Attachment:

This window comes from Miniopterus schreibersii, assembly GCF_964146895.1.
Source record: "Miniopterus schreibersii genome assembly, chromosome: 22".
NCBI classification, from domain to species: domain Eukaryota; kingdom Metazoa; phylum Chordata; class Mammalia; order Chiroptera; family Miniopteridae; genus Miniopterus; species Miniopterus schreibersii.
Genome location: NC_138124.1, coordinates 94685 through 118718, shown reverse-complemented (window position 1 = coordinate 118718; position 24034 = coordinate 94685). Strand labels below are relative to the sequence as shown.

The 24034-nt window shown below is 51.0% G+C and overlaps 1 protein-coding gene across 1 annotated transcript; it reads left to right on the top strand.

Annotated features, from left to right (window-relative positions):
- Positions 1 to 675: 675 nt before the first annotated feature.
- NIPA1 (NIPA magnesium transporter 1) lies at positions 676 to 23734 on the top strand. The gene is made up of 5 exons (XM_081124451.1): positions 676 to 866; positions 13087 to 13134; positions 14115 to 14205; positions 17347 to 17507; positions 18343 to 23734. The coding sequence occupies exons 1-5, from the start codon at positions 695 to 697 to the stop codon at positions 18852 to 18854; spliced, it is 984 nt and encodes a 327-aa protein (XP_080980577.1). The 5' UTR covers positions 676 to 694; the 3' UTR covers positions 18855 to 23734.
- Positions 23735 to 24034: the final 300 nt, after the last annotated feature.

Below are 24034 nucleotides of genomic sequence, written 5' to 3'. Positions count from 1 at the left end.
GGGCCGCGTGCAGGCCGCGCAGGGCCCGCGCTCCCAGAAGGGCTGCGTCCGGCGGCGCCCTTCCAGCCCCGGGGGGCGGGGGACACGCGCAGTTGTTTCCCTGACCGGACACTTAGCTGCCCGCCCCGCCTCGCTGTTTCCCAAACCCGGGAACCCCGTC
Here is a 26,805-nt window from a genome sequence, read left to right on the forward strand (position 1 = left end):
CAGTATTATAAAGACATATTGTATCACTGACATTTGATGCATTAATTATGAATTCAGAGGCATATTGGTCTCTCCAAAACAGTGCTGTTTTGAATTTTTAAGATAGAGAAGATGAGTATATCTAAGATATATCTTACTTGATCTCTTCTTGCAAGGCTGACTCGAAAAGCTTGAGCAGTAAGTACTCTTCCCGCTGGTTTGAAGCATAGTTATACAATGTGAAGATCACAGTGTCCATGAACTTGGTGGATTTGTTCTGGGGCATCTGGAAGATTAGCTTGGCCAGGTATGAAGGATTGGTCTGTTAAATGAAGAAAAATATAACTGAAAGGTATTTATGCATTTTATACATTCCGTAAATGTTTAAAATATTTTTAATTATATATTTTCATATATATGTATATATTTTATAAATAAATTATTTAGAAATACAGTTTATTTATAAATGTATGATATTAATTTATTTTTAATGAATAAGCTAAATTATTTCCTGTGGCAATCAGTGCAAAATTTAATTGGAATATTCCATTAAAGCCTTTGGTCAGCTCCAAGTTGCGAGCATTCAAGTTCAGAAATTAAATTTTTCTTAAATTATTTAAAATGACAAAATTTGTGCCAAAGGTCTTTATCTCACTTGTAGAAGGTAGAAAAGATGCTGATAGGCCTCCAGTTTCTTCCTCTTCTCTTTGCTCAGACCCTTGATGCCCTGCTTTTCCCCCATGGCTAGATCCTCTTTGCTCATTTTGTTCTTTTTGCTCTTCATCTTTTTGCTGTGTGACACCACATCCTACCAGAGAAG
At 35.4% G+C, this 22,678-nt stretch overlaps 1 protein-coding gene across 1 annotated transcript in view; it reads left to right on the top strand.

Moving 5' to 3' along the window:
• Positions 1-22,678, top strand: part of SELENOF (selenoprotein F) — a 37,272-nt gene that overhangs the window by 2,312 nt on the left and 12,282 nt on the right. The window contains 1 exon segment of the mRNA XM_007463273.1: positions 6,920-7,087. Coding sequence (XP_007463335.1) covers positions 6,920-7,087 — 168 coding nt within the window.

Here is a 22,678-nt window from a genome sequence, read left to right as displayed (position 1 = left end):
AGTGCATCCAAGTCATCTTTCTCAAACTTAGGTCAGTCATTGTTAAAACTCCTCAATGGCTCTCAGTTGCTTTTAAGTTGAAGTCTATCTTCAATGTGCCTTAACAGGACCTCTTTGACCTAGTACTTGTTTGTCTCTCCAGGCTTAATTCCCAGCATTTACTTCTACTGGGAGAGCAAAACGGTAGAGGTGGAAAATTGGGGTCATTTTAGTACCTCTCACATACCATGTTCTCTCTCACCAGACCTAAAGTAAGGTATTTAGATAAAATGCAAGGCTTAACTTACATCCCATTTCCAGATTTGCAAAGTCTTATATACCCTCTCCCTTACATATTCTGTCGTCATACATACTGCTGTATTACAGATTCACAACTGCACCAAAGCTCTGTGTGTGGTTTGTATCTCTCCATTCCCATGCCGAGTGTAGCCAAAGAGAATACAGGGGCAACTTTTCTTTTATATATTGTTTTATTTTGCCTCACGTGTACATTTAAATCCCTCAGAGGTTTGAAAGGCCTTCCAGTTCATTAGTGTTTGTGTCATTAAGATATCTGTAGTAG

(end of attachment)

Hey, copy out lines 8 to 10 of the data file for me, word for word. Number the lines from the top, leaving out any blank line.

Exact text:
- NIPA1 (NIPA magnesium transporter 1) lies at positions 676 to 23734 on the top strand. The gene is made up of 5 exons (XM_081124451.1): positions 676 to 866; positions 13087 to 13134; positions 14115 to 14205; positions 17347 to 17507; positions 18343 to 23734. The coding sequence occupies exons 1-5, from the start codon at positions 695 to 697 to the stop codon at positions 18852 to 18854; spliced, it is 984 nt and encodes a 327-aa protein (XP_080980577.1). The 5' UTR covers positions 676 to 694; the 3' UTR covers positions 18855 to 23734.
- Positions 23735 to 24034: the final 300 nt, after the last annotated feature.

Below are 24034 nucleotides of genomic sequence, written 5' to 3'. Positions count from 1 at the left end.